NORWALK, Conn. — The optics aren’t good for Norwalk Democrats, Diane Lauricella said Monday, putting Mayor Harry Rilling and Common Council President John Igneri (D-District E) on the spot about recent events.
While Lauricella was focused on the “BJ’s Wholesale Club” for Main Avenue and on the awarding of a $3.4 million paving contract to Grasso construction, others at the Democratic Town Committee meeting pressured Igneri and Rilling on GGP’s request to excise the hotel from its plan for The SoNo Collection.
The negotiations with GGP were “very tough,” Igneri said.
State Rep. Bruce Morris (D-140) had asked what the justification was for accepting $3.5 million from GGP as compensation for not building the hotel, whether that justifies what would have been paid in property taxes over the life of the project.
“Everybody is sitting back after the fact and saying it should have been $10 million, it should have been $15 million,” Igneri said. “The negotiations were very protracted. We asked for substantially more and had them walk out. We are also running a problem that if they don’t get started by a certain date they will lose one of the anchors. That could disrupt construction. Long term, if we don’t go through construction now, we could be looking at that hole in the ground for another 20 years. By the time they sell the property, and everything else goes through.”
The Council is voting Tuesday to move the mall request along, get the ball rolling.
“Tomorrow is approving the process they will go through over the next few months in terms of public hearings,” Igneri said. “The current LDA (Land Disposition Agreement) gave them the right to ask for modifications, which they did. Now we are going to say, ‘Yes, let’s go through the process.’ That’s all that’s going to be said there.”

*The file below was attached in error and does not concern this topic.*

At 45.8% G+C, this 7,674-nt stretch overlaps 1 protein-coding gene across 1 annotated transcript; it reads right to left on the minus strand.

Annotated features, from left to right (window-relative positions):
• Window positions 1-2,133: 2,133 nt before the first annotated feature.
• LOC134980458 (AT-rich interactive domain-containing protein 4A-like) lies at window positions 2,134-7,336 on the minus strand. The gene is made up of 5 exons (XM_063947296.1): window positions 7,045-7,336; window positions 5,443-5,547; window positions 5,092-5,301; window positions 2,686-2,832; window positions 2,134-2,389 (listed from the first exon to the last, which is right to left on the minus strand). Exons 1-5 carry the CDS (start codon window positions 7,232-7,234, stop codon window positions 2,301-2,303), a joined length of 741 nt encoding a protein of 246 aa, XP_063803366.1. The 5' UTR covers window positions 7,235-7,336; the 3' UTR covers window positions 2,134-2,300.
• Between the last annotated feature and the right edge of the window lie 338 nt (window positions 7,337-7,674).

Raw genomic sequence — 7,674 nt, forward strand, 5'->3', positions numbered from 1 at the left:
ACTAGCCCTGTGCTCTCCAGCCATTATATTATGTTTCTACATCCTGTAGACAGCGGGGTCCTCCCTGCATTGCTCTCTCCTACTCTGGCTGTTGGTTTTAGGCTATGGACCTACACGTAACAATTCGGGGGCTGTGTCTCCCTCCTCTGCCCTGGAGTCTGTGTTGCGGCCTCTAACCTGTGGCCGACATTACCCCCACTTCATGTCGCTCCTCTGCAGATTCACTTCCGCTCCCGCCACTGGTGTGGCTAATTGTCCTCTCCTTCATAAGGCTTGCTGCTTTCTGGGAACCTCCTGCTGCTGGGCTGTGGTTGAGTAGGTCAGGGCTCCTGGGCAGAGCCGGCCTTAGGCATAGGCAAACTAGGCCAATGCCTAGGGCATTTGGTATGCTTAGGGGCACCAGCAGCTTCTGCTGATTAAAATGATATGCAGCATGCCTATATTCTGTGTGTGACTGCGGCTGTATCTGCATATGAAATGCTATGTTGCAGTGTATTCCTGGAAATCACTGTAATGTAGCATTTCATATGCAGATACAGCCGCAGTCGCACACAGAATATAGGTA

“Given the negotiations, I think we are very happy with the $3.5 million. I think they are going to spend that money wisely in the area to make it more attractive,” Igneri said.
Rilling addressed the issue later.
The LDA gives GGP the option to declare a use to be infeasible, he said.
“We are optimistic that it will go forward,” Rilling said. “We know that it’s really a great project for the city. It’s going to bring in jobs while the construction is going on, it’s going to bring in jobs when they open up. They are still looking at opening in October 2019. In order to let them to do that, we have to have these expedited meetings over the next few months.”
GGP is expecting to pull its permit for a foundation on about May 9, he said. At that point, it will pay the $1,022,500 for the air rights over North Water Street, an easement.
“You should see a lot of activity starting to happen, because they are committed to going forward,” Rilling said.
GGP has already paid $550,000 as its part of a transportation circulator; originally, the company said it would provide a trolley but when the talks expanded to include a wider area this transitioned into a financial contribution.
The $3.5 million will go to improve the urban core, Rilling said, explaining that the technicality is that, as with any government, it will have to go into the general fund first and then the city will have to figure out how to allocate it to do the most good.
Fair Housing Commissioner Daisy Franklin asked about a fund to create housing for people who make between $35,000 and $65,000 a year, referring to as 35/65 housing, given that housing had originally been planned for GGP’s site, on West Avenue adjacent to Interstate 95, and originally created by taking properties through eminent domain.
She also expressed concern that “local people will have some shovels in that ground.”
Rilling said that GGP’s LDA did not include housing, but said the possibility of using the GGP cash to create a 35/65 fund is being studied.
“That is what I would like to see happen and we are going to be working to make that happen,” Rilling said. “Yes, I have talked to them about hiring disadvantaged businesses. They are required to work with people locally … and we are working with them.”